Wednesday, February 7, 2018


The tax filing season is off to a relatively slow start, as usual.  As I receive returns in the mail I am getting them out, with only a 1-day turnaround.  So, I have some time to comment on this topic.

My fellow tax blogger Jason Dinesen has posted his thoughts on how the GOP Tax Act will affect tax preparers in “How Will the New Tax Law Affect the Preparer Industry” at DINESEN TAX TIMES.

I do agree for the most part with his comments on “What I Think Will Happen”.  Any tax law change, good, bad or indifferent, results in increased business.  So, 2017 and 2018 will see an increase in the use of paid tax preparers.  However, I agree that what follows, at least until 2025, will be a drop in basic 1040 and Schedule A clients.

However, the increased complexity of the new Section 199a deduction will most definitely increase business from self-employed taxpayers, be they Schedule C filers, partners, or owners of closely-held corporations.  This will more than make up for the loss of itemizers.  And the complexity of having 2 separate tax rate schedules for investors who benefit from the lower qualified dividend and capital gain rates will keep investors in “the fold” and perhaps add new ones.  So, tax preparers will lose clients on the lower-end of the fee schedule and gain clients on the higher-end.  And existing business clients will be paying higher fees for the increased complexity and calculations.

So, the bottom line is that the tax preparation industry in general will benefit from the new Act.  How it will affect the industry is that preparers will need to increase their continuing education and training in the area of business returns – sole proprietorships, partnerships, “regular” and sub-S corporations – and become conversant with Section 199a, and focus their practice development efforts on these self-employed taxpayers.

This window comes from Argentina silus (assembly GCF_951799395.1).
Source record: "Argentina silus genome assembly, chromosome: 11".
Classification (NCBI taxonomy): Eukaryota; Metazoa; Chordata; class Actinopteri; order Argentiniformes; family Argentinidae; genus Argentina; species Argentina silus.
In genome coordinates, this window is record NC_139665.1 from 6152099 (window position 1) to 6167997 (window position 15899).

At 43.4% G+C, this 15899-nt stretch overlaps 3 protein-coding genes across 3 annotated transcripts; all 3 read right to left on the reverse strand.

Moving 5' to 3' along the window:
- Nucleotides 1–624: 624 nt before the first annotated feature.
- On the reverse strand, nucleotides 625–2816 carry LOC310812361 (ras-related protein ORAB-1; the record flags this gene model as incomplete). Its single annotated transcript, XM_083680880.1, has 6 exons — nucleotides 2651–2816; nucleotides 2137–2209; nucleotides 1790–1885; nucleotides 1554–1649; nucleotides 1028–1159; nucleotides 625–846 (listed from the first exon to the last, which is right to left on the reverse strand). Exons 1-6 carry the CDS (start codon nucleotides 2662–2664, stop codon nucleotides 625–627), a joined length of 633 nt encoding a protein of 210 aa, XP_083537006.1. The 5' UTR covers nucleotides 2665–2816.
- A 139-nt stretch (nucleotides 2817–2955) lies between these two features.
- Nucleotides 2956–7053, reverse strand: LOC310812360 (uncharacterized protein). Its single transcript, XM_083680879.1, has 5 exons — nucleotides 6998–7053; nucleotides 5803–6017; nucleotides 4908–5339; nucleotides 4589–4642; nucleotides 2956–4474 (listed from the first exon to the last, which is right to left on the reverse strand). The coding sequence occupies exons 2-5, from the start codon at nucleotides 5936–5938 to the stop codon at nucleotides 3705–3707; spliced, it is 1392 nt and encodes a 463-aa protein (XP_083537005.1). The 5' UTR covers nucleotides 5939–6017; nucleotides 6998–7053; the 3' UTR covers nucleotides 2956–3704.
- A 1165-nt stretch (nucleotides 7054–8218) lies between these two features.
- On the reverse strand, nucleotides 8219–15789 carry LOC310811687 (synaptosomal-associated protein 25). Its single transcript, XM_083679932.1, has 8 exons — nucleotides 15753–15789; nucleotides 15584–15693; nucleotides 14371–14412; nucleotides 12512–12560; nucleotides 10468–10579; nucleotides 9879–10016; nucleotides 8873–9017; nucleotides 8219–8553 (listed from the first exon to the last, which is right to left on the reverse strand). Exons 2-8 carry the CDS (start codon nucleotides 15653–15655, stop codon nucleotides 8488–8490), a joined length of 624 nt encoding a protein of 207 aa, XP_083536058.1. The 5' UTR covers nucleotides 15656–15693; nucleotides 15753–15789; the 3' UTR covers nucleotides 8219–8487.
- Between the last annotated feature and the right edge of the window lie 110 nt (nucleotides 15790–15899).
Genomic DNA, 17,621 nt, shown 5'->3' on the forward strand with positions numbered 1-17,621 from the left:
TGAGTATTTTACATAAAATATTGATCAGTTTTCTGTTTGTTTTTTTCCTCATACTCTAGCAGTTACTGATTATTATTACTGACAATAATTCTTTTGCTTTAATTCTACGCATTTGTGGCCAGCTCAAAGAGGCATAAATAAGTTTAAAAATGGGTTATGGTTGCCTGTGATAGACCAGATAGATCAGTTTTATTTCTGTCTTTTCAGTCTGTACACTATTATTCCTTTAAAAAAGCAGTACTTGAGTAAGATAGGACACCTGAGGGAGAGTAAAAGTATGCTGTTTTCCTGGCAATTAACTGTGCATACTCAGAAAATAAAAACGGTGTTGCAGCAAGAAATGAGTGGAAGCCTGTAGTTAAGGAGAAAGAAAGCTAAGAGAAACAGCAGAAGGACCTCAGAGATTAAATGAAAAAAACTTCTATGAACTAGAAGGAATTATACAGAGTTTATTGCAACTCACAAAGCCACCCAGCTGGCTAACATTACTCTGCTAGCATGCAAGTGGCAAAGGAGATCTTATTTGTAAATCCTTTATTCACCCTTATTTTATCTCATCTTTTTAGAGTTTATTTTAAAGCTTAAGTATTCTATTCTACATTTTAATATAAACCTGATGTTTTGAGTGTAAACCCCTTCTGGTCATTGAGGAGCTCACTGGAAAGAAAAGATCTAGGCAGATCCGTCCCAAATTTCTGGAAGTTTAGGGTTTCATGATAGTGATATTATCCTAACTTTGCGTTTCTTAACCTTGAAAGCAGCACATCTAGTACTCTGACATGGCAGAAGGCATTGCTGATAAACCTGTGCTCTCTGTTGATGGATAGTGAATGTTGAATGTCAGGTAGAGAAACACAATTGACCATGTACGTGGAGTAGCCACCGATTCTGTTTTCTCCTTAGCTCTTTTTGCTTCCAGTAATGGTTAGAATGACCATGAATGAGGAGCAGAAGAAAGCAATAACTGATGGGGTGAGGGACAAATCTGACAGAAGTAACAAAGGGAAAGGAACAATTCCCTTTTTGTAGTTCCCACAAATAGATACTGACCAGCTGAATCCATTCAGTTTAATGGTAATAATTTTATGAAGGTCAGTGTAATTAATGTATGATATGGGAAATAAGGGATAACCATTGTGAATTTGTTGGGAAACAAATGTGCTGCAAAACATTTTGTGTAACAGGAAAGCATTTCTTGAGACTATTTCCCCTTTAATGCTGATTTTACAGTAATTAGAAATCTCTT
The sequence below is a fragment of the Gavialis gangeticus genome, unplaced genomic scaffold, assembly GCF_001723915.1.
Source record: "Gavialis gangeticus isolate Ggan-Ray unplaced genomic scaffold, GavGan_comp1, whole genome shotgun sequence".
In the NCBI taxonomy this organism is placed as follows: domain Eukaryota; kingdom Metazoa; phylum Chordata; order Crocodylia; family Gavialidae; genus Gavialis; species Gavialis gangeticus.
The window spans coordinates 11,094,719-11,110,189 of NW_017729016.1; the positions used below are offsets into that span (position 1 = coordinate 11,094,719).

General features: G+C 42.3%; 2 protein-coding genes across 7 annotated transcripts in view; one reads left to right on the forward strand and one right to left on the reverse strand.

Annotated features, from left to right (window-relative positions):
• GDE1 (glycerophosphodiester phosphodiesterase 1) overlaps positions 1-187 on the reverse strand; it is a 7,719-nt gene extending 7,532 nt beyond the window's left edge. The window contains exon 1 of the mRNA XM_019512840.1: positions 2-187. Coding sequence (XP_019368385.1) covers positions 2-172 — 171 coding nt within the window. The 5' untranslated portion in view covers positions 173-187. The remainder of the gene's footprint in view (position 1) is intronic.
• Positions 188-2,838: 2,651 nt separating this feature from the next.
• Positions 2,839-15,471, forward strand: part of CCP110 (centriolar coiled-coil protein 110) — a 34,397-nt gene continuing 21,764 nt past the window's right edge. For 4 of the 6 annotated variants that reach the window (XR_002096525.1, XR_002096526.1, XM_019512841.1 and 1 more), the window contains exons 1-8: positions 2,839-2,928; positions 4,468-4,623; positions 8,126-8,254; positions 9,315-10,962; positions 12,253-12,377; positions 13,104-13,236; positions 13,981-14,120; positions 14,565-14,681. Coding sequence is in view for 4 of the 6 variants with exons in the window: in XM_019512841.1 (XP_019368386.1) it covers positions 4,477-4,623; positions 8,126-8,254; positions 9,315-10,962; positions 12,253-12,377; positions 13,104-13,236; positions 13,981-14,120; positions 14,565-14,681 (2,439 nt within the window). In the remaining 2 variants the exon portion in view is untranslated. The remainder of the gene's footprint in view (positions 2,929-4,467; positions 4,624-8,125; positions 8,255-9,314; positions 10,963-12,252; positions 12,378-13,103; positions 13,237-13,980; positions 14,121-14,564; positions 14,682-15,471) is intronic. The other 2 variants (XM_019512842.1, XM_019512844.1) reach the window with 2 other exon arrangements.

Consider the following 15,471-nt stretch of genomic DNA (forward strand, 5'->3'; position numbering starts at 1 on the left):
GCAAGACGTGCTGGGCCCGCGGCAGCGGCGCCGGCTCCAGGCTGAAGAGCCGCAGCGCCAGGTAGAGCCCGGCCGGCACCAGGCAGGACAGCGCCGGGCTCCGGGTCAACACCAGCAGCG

I do still think there is a market for the returns of those who cannot itemize.  I have always said I would make more money, have less GD extensions, reduce the potential for error, and experience much less agita and aggravation if I did nothing but 1040A returns all day during the tax season.  Preparers will need to be aware of pricing issues, and keep their fees for these simpler returns reasonable.

From a personal standpoint, the GOP Tax Act will not affect my 1040 practice one iota.  None of my clients will leave me to prepare their own returns due to increased simplicity.  I do not accept any new clients, period, and am actually attempting to “thin the herd” as I head toward retirement after 4 more filing seasons (once I can say I have been preparing 1040s for 50 tax seasons).  I am actually somewhat pleased that the Act will actually reduce the complexity, and potential for agita, of the returns for many of my clients (I have truly minimal business clients).   

So, what are your thoughts on the subject.  Will the GOP Tax Act help or hurt your practice?


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